his Jewish employees. Ketcham describes Dr. Bata’s intent: “the primary interest in the welfare of the people [primarily Czechoslovakians] was in Jan Bata’s mind, and not dollars and cents…that everything he could do to protect the lives of those 30,000 Czechs in Zlin, he would do, and to prevent the Germans, if possible, from uprooting that establishment and scattering the Czechs all over Europe…I want to say one more thing about Jan Bata. I want you gentlemen to appreciate one thing from his point of view, and that is, as I understand it, if the Nazis should ever get it through their heads that he [Jan Bata] has succeeded in getting some 20 or 25 million dollars (500 million in today’s dollars) worth of property out of their [the Nazis] reach, and establishing the greater part of their business outside the reach of the Nazis, and did it all as a deliberate putting one over on them, that in view of the representations made to the local authorities at the time these various people left Zlin and the machinery was shipped from Zlin, that he believes the Nazis would take all his head men out and shoot them the next morning.xii” For Dr. Bata, one thing went wrong with his exodus planning. The voluminous cable traffic was picked up by British Secret Intelligence Service. They misinterpreted the communications between various Bata companies around the world and with its Chief, Jan Bata as an effort to evade the British Blockade and an attempt to trade with the enemy (due to the occupation of Czechoslovakia). It is surmised that this led the British Government to blacklist Jan A. Bata and his enterprises for the duration of the war. The British inspired blacklisting had a cascading effect on Bata companies around the world, eventually placing all of them on the American and British blacklists. The financial consequences for Jan Bata were damaging for the worldwide organization. In a letter by Jan Bata to the US Ambassador in Rio de Janeiro in 1946, requested that his name be taken off of the American blacklist. In this letter, Jan Bata detailed many if the actions he took before and during the war to the benefit of the Allied cause. These actions included the transfer of his Czechoslovak Jewish employees to safety outside of Czechoslovakia. “At my expense over 400 Jewish families employed by me were removed from Czechoslovakia to points outside Europe. Only two remained.”xiii Jan Bata claimed to have rescued one more than one hundred more families than Charles Morgenstern claimed, but Dr. Bata would have had a much more comprehensive knowledge of his own businesses than Mr. Morgenstern. In addition to saving his Jewish employees, Jan Bata also tried to get as much machinery and as many skilled workers as possible out of Czechoslovakia after the Munich conference. In his own words, “After Munich until 1940 I [Jan Bata] removed everything I possibly could from Zlin.”xiv He did this despite the contrary advice of Jan Masaryk, the Czechoslovak government in exile's foreign minister.xv This mass exodus of Bata machinery and personnel from Copyright John Nash 2008. All rights reserved. John Nash, 10 Stowecroft Drive, Hampton, NH 03842 - E-mail: batanash@gmail.com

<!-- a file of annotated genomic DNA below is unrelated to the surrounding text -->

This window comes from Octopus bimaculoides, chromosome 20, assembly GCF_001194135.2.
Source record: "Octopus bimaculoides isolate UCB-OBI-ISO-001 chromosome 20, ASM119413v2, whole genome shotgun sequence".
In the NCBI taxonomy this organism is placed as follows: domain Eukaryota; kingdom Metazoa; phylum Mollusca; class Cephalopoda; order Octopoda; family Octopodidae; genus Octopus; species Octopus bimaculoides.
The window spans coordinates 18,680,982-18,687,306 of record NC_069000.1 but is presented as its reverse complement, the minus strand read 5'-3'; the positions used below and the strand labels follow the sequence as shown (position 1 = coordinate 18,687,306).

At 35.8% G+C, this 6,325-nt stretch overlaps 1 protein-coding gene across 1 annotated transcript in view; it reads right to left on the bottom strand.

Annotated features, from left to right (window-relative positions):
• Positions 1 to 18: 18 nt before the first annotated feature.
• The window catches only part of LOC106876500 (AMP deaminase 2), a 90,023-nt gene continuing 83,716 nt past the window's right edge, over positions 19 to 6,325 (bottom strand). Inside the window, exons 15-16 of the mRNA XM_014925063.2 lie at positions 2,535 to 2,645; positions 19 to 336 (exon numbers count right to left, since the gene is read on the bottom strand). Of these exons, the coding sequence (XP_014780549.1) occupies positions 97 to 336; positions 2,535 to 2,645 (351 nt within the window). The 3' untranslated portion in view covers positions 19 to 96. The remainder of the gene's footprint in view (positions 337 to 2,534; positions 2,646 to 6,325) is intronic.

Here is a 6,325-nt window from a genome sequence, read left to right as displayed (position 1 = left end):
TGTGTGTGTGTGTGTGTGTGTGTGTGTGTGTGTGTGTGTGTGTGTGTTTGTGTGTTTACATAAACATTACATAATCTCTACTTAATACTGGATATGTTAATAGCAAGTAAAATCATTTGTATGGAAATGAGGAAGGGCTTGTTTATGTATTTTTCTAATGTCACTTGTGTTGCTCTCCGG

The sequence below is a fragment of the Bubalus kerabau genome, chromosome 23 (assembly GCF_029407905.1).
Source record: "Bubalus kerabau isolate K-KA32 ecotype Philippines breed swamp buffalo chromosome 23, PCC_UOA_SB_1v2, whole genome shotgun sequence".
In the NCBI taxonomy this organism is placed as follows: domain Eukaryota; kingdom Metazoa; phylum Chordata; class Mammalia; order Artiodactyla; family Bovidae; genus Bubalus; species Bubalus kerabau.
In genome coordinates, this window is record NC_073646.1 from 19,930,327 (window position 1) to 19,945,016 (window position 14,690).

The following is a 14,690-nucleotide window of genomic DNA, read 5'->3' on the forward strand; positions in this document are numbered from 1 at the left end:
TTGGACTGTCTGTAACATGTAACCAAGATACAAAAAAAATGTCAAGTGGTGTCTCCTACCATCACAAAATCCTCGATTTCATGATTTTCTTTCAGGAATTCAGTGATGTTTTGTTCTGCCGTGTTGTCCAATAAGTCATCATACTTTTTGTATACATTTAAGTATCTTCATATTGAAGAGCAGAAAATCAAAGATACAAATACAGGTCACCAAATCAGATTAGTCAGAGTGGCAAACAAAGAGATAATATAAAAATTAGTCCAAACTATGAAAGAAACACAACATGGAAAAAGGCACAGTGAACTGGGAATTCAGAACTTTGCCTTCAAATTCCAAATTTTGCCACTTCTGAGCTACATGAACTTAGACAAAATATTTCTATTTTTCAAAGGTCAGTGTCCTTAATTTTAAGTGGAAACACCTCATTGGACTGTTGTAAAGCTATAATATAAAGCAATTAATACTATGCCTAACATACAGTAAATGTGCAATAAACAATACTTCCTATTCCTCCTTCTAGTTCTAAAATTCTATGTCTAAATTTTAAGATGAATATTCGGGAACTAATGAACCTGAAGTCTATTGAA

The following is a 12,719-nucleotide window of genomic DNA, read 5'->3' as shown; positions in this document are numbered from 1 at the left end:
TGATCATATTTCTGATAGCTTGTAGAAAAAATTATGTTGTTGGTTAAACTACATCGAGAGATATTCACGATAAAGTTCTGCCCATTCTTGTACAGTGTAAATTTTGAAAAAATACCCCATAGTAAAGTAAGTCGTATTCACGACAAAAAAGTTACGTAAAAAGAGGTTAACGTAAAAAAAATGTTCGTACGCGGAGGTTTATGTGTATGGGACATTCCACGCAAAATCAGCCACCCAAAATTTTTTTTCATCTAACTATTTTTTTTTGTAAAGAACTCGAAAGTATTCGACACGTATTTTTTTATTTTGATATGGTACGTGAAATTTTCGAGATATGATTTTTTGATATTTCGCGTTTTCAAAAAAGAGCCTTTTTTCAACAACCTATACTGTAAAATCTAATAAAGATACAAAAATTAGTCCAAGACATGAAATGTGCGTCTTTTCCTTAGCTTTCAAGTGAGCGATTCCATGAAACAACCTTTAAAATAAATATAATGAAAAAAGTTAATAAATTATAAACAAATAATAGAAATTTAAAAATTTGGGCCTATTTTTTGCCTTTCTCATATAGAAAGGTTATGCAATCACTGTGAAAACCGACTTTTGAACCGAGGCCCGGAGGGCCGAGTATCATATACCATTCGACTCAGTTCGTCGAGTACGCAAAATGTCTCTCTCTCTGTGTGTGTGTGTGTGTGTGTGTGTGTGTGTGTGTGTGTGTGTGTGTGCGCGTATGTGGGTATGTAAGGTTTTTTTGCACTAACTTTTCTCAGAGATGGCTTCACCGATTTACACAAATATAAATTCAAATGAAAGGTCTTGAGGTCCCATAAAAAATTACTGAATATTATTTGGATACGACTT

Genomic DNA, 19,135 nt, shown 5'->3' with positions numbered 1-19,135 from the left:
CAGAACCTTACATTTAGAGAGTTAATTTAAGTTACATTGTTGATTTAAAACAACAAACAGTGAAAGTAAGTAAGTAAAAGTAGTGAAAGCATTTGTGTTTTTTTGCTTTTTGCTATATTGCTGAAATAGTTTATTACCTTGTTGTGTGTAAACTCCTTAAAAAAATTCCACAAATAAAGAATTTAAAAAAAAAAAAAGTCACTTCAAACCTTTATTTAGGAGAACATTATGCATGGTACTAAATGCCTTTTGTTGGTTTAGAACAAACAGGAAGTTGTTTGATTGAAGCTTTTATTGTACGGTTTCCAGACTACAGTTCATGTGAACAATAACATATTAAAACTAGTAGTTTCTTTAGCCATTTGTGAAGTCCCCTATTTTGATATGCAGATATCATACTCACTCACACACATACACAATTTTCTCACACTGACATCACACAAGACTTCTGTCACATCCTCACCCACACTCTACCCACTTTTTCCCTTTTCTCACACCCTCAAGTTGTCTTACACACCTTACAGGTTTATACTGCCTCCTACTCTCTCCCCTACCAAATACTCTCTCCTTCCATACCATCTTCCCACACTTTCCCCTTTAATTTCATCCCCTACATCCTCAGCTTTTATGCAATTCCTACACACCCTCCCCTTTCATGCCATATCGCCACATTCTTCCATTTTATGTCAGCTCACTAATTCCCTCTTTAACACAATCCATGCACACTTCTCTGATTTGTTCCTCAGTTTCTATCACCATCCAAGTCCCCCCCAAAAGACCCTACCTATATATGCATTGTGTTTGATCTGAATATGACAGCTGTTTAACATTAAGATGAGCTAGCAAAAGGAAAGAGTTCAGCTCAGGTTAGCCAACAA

Czechoslovakia was quite surprising to the Bata companies in other countries, and this shock is expressed quite effectively in an article printed in 1945 by graduates of the Bata School in Batanagar, India. On October 13th, 1938, the factory in Batanagar received a letter which said, “'You are aware of Munich happenings; it seems worse things will follow. Forget Zlin now, put the factory on its own footing, depend on the ability of your people and the experience of the instructors we have sent you.'”xvi It can be assumed that at this point Bata personnel may have already been sent away from Zlin due to the impending German threat. The article goes on to talk about the shock that was felt when more news reached India. In March of 1939, a steamer arrived in Southhampton, England with shipments of leather, shoes, and machinery (more than 10,000 crates). The directors of Bata factories in Manila and Singapore sent telegrams to the Batanagar (India) factory which referenced machinery that was coming or had come from Zlin. The same thing was happening in France, Yugoslavia, Canada, America, and Africa. In April of 1939, a ship arrived in Calcutta that contained machinery for the Batanagar factory, none of which had been ordered by the factory. The Port Commissioner had a very short message for the Batanagar factory, “'Do something with it.'”xvii Machinery continued to arrive throughout 1939. The author of the article says it best, “The whole world seemed to be receiving machinery from Zlin. What had happened?”xviii In June of 1939, the Bata workers in Batanagar got an answer when Mr. V. Klvac arrived from Czechoslovakia and explained about the machinery. “Everyone in Europe knew that [it]... was a matter of months now [before the Germans invaded]. Zlin, therefore, dismantled as much machinery as possible and, right under the noses of the Germans, sent its machinery and its people abroad, so that as little as possible was left for Hitler.”xix The experience of Batanagar was similar to that of Bata factories around the world. Jan Antonin Bata was determined to prevent the Germans from using Bata assets even if it meant shipping those assets to the other side of the world. According to testimony given by Thomas J. Bata in with representatives of the United States Government, stating: “Jan Bata was the staunchest enemy of the Munich surrender. His opinion was that the country ought to have fought. Then after Munich, he and I traveled to England, and possibly as a little warning, we were stopped at the boarder and taken off the train by the Gestapo. They asked if we were Jews, and when we answered that we were not, the official said, ‘why not?’ I might also mention that while I was detained six hours for questioning, Jan Bata was held for twenty-four hours.xx” Following his release by the Gestapo, Jan Bata ordered the acceleration of the exodus of Bata personnel and machinery from Czechoslovakia. Immediately after Munich, Bata personnel and machinery were moved to Bata factories Copyright John Nash 2008. All rights reserved. John Nash, 10 Stowecroft Drive, Hampton, NH 03842 - E-mail: batanash@gmail.com